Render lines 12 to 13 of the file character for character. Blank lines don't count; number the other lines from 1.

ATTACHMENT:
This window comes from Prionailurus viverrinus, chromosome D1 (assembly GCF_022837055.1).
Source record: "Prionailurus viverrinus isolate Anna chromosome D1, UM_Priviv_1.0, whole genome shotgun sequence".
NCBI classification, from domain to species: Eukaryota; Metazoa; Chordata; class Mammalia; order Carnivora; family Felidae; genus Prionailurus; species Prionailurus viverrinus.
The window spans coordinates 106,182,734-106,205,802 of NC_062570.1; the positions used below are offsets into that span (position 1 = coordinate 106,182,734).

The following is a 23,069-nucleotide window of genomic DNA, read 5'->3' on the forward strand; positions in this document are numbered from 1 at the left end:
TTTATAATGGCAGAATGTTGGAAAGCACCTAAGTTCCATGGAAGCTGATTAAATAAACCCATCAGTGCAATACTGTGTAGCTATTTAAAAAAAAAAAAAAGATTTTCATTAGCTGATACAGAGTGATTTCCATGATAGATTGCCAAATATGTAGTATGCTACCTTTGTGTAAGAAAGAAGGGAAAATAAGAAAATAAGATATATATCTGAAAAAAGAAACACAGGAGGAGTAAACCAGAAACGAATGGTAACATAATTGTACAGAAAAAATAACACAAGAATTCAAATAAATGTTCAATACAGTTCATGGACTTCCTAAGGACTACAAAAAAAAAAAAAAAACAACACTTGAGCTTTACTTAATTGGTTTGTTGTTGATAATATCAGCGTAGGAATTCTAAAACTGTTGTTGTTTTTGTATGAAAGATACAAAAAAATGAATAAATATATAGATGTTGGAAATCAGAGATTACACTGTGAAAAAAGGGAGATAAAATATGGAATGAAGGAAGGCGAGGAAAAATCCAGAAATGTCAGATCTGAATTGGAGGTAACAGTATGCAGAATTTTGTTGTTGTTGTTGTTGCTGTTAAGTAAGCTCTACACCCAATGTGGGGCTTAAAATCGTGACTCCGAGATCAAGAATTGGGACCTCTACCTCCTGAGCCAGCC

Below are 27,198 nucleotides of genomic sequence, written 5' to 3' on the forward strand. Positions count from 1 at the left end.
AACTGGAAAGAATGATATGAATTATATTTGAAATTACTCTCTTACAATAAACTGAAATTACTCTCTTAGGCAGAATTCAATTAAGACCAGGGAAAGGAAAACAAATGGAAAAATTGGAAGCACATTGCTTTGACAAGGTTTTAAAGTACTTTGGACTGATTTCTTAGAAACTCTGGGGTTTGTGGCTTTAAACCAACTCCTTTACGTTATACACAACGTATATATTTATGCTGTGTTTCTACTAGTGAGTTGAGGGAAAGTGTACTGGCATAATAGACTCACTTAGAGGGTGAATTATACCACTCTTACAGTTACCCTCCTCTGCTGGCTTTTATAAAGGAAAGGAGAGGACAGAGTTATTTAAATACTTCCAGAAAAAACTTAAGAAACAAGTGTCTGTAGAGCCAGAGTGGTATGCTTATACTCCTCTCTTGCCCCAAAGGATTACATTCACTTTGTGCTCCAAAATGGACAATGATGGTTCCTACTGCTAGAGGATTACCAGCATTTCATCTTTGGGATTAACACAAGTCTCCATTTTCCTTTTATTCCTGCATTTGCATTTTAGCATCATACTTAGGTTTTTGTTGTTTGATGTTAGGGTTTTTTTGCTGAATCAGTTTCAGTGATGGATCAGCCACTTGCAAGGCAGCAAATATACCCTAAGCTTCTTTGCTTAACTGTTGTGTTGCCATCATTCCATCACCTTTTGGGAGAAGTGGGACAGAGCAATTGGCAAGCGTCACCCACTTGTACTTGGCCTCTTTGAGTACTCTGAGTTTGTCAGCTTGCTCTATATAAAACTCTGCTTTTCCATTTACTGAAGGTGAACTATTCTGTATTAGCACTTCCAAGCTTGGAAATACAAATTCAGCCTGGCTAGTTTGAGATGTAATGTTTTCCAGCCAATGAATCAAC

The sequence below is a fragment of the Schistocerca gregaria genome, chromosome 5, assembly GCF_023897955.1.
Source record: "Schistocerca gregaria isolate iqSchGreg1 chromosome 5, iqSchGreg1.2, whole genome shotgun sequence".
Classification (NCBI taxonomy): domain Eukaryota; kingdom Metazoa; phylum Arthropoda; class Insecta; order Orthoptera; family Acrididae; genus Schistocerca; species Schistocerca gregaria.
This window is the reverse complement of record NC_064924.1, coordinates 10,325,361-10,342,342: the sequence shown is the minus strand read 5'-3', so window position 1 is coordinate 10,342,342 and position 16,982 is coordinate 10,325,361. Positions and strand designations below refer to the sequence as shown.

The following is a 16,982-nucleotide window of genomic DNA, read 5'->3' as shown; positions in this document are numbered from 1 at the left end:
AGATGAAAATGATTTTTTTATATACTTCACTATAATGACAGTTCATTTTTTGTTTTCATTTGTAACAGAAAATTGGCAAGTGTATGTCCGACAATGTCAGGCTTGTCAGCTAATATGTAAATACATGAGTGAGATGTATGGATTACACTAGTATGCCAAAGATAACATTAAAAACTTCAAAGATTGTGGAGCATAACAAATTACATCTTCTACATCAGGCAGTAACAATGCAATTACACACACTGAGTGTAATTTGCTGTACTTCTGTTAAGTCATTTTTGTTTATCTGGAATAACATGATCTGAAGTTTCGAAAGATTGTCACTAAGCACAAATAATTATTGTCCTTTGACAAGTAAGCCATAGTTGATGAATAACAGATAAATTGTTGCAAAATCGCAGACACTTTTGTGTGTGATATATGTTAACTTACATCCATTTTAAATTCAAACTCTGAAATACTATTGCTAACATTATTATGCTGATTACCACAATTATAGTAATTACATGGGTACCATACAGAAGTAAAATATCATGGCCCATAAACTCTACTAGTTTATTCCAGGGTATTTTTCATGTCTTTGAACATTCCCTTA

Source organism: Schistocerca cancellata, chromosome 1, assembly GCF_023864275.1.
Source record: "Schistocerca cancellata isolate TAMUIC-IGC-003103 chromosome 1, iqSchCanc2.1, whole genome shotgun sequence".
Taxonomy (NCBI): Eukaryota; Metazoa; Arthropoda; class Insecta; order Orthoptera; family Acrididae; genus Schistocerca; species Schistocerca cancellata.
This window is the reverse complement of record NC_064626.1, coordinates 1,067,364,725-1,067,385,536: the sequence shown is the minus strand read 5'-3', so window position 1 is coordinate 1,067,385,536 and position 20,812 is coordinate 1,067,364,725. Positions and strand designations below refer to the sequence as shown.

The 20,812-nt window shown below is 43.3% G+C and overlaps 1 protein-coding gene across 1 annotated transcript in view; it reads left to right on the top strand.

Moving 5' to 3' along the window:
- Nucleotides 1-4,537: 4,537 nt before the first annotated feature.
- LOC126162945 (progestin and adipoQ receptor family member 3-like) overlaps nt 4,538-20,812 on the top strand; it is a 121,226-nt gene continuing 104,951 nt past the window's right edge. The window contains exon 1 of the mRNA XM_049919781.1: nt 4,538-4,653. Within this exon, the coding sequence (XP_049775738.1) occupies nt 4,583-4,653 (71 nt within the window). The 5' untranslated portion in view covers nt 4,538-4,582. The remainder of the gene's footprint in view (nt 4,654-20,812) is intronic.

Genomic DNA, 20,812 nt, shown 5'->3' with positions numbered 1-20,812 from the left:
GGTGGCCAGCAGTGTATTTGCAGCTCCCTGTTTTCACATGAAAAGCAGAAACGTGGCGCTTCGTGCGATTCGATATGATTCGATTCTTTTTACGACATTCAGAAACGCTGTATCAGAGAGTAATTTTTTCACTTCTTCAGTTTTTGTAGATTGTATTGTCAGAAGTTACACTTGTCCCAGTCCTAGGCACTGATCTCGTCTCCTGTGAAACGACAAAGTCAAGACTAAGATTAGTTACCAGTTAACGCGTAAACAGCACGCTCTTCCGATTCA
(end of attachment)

This window is the reverse complement of record NC_064924.1, coordinates 10,325,361-10,342,342: the sequence shown is the minus strand read 5'-3', so window position 1 is coordinate 10,342,342 and position 16,982 is coordinate 10,325,361. Positions and strand designations below refer to the sequence as shown.

The following is a 16,982-nucleotide window of genomic DNA, read 5'->3' as shown; positions in this document are numbered from 1 at the left end: